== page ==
"EVEN THE RAIN is a brilliant movie. At a time when the poor of the world seem to be rising up, I found myself deeply moved and completely enthralled by this film. I encourage everyone in search of a great movie to go see EVEN THE RAIN."

—Michael Moore

Gael Garcia Bernal

A Spanish film crew helmed by idealistic director Sebastian (Gael García Bernal) and his cynical producer Costa (Luis Tosar) come to Bolivia to make a revisionist epic about the conquest of Latin America - on the cheap. Carlos Aduviri is dynamic as “Daniel,” a local cast as a 16th century native in the film within a film. When the make-up and loin cloth come off, Daniel sails into action protesting his community’s deprivation of water at the hands of multi-national corporations

“...melding stinging irony with riveting, personal drama. Dark, incisive, and ultimately hopeful.”

—Daniel Persons, HUFFINGTON POST

When riots break out in Cochabamba, protesting excessive fees for water, production is interrupted and the convictions of the crew members are challenged. Sebastian and Costa are forced to make an unexpected emotional journey in opposite directions.

“…Tosar’s performance is at once subtle and shattering.”


With ample irony, EVEN THE RAIN (También la Lluvia) explores the effects of Spanish imperialism, still resonating some 500 years later in the continued struggle against oppression by indigenous people.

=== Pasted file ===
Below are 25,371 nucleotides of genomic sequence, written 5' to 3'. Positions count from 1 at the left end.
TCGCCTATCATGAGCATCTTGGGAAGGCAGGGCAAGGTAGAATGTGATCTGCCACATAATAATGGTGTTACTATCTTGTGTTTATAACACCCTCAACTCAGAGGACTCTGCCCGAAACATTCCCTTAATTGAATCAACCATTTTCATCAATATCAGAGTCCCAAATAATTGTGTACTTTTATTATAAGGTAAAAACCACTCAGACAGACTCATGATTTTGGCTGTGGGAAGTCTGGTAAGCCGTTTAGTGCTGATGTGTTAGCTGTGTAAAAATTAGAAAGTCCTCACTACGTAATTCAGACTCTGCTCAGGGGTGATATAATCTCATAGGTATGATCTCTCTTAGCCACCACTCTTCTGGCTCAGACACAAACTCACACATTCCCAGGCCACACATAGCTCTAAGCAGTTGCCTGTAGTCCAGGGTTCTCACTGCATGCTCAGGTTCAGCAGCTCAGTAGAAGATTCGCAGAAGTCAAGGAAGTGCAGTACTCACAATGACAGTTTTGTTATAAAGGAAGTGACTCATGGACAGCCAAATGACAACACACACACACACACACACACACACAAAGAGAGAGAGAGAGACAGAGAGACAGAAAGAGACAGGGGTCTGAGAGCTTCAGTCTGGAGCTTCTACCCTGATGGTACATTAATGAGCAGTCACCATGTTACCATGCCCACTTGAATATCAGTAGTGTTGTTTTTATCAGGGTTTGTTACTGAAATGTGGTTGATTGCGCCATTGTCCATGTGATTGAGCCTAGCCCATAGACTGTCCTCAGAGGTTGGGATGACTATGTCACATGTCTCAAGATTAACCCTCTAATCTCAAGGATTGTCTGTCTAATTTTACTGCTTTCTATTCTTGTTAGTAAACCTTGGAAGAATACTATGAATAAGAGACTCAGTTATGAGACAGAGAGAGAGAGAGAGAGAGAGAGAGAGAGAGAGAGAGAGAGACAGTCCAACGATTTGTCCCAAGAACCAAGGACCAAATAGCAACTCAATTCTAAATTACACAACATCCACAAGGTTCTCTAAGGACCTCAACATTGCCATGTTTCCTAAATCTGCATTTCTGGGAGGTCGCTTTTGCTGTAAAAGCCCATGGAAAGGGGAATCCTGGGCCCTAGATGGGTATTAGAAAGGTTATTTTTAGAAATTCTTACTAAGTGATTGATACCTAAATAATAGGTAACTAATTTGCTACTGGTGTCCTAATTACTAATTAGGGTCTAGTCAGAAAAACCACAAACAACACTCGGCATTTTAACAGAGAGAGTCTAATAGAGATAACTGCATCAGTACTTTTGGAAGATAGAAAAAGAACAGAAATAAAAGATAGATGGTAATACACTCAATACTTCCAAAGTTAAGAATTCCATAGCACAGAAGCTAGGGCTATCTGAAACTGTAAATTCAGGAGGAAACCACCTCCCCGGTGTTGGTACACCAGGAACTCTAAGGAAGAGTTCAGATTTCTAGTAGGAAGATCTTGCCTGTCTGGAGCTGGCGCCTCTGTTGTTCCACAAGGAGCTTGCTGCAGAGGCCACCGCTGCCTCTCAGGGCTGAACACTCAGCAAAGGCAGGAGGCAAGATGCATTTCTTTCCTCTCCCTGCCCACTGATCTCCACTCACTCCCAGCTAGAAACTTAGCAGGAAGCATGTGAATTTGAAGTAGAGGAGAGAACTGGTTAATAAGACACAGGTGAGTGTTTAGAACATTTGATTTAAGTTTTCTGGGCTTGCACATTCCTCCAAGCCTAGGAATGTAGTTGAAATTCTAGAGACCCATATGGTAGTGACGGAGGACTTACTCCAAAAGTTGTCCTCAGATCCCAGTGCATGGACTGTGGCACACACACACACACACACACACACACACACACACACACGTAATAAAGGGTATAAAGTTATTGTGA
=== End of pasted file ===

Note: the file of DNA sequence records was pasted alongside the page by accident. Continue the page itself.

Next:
“A powerful, richly layered indictment of the plight of Latin America's dispossessed."

—Jonathan Holland, VARIETY

This fictional Fitzcarraldo-like quest to make a film against all odds, is set against the back drop of the real life “Water Wars,” fought against the privatization of Bolivia’s water supply in the year 2000 and is anchored in the philosophies of historian Howard Zinn, as well as the stories of 16th century priests, Fathers Bartolome de las Casas and Antonio Montesinos, the first radical voices of conscience against an Empire.

From the distributors of THE BAADER MEINHOF COMPLEX. Directed by Iciar Bollain (Take My Eyes) and written by long-time Ken Loach collaborator Paul Laverty (The Wind That Shakes the Barley).